As luck would have it, the local community have set up a simple camp site for travelers at Aba Huab. The sun was virtually on the horizon by the time I had found my way back there. And then it happened – that thrill and satisfaction when something you’ve hunted long and hard for actually shows up. In the middle of pitching my tent in a grove of arched mopane, I heard a strange snapping sound in the foliage above me. I looked straight up into the pale amber eyes of a White-tailed Shrike! A second, then a third and fourth, flew in to join it. With the western sky now burnt orange, they were settling down to their night roost. Not only had I seen Lanioturdus up close, but I was about to spend the night in their company and I would be up before sunrise to see them start their day.
It was such a perfect night that I never bothered to put the cover on my tent, choosing to just sleep under the mosquito-gauze dome. Moonshine cast mopane leaf shadows onto my sleeping bag and illuminated the riverbed where the footprints of desert elephants mingled with those of the local cattle. Barking geckos tapped out their morse-code calls and some way off, a single African Scops-Owl uttered its cricket chirp. Waking well before sunrise, I was able to take in the full glory of the milky way without lifting my head from the pillow. Truly, it never gets better than this.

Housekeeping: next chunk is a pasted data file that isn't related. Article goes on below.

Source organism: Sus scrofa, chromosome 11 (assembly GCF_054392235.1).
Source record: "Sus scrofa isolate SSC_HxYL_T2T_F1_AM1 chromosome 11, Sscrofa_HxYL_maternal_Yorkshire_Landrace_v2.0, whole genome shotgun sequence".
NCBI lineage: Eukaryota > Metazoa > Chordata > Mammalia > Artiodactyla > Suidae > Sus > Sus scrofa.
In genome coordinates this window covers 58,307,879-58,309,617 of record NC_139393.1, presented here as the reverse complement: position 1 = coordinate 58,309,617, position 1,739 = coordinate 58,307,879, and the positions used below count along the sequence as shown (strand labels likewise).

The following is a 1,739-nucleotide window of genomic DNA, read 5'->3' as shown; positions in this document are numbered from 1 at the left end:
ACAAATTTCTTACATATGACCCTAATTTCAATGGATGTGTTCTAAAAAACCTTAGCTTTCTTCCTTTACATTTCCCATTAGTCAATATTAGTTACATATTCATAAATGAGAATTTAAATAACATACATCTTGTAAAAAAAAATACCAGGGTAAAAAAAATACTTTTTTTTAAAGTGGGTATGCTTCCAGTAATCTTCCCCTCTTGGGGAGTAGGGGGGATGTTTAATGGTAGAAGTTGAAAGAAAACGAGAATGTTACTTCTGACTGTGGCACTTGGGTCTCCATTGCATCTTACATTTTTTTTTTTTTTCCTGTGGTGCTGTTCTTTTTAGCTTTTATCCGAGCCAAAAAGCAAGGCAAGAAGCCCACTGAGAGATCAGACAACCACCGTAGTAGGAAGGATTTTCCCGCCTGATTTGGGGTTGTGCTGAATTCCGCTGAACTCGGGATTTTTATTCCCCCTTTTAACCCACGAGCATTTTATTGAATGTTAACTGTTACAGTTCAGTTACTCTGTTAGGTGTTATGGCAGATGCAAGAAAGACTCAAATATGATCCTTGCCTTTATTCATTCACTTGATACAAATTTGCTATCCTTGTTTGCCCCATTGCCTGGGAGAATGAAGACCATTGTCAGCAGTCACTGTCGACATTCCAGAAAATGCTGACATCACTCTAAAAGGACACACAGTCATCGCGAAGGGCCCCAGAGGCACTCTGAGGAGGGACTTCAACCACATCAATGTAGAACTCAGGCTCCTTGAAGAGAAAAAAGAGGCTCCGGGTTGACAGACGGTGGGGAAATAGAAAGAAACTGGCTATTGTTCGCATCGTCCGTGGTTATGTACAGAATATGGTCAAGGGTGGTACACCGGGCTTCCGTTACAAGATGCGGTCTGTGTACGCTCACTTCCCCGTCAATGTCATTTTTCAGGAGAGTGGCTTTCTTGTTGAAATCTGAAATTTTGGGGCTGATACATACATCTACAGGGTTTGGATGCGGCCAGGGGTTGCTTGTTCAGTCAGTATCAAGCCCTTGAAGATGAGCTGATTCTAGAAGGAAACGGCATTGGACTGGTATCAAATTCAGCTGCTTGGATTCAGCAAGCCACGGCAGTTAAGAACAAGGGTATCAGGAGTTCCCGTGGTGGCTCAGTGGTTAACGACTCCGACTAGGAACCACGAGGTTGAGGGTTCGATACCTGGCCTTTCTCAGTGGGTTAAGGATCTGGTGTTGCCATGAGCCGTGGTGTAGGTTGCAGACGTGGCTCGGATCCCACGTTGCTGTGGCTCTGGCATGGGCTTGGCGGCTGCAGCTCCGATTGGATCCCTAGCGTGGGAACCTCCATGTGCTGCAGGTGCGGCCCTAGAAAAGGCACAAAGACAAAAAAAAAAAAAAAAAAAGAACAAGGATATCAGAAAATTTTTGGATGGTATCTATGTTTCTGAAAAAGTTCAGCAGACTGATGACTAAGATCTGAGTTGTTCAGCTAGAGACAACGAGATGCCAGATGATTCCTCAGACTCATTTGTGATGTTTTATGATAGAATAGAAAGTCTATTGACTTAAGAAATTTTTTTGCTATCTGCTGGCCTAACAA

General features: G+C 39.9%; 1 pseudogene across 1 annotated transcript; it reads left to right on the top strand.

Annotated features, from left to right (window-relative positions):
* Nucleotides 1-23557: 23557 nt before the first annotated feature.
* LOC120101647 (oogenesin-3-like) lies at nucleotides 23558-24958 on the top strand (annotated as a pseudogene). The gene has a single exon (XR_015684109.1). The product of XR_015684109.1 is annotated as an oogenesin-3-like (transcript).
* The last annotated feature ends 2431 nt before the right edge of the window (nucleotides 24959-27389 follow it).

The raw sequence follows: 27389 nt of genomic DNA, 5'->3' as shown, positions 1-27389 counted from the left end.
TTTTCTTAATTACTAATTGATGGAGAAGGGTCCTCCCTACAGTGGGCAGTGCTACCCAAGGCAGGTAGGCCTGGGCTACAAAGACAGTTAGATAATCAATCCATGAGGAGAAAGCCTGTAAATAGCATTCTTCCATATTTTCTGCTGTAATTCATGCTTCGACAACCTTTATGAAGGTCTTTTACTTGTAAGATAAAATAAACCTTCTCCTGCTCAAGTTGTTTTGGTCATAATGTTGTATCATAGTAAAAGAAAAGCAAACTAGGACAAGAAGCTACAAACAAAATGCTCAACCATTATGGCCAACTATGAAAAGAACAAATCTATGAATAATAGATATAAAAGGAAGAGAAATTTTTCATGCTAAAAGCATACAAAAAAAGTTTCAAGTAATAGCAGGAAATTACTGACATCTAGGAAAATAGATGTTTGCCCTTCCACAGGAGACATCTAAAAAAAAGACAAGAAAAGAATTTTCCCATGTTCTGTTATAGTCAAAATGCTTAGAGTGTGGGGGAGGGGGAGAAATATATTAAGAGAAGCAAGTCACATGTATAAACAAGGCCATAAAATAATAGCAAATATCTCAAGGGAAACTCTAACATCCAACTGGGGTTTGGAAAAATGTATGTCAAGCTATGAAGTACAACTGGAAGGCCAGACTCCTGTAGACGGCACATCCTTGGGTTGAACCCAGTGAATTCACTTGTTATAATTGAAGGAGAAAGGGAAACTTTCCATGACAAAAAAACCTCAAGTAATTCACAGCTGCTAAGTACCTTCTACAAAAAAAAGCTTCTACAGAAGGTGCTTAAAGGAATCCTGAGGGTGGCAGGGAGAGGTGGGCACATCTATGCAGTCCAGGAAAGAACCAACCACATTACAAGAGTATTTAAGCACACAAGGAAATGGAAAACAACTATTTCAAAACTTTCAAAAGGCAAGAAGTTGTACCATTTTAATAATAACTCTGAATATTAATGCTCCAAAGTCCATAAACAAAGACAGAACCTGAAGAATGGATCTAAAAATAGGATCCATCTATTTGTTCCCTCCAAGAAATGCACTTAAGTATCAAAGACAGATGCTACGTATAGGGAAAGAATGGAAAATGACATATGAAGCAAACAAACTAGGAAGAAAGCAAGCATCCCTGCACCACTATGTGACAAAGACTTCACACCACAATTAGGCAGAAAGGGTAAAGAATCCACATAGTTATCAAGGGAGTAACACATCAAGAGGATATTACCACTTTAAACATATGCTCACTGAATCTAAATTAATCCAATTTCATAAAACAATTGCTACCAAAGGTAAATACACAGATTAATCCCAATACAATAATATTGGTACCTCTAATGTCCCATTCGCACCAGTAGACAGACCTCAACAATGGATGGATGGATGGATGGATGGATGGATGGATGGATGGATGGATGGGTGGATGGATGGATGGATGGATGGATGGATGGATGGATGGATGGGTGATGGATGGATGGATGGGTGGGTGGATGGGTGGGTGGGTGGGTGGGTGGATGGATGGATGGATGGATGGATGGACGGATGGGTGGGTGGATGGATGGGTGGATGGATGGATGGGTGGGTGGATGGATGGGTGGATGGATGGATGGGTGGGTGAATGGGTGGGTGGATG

The little foursome of Lanioturdus were moving about at first light and I spent the next hour or so following them as they foraged not so much in the foliage, but on the ground. Their striking plumage of black, grey and white made them easy to see and they were far from shy. The white tail feathers – from which they get part of their name – are short and when the bird is hoping about on the ground it has the appearance of a diminutive pitta. In every other way – the movements, the eyes, the overall plumage, the calls, the bill snapping – Lanioturdus cries out: “I am a batis!”. Fallen mopane leaves were flipped over, dry seedpods and bark chips were probed. In the trees, small caterpillars were pulled off leaves and spiders were extracted from crooks and crevices. All the time, the four kept in touch with soft grating calls occasionally breaking out into a chorus of sharper buzzing squeaks.
It was not easy to pull myself away from what I like to call the White-tailed Ground-Batis, but Namibia is a big country and I had Spitzkoppe on my mind.
Aba Huab, Damaraland, Namibia, September 2014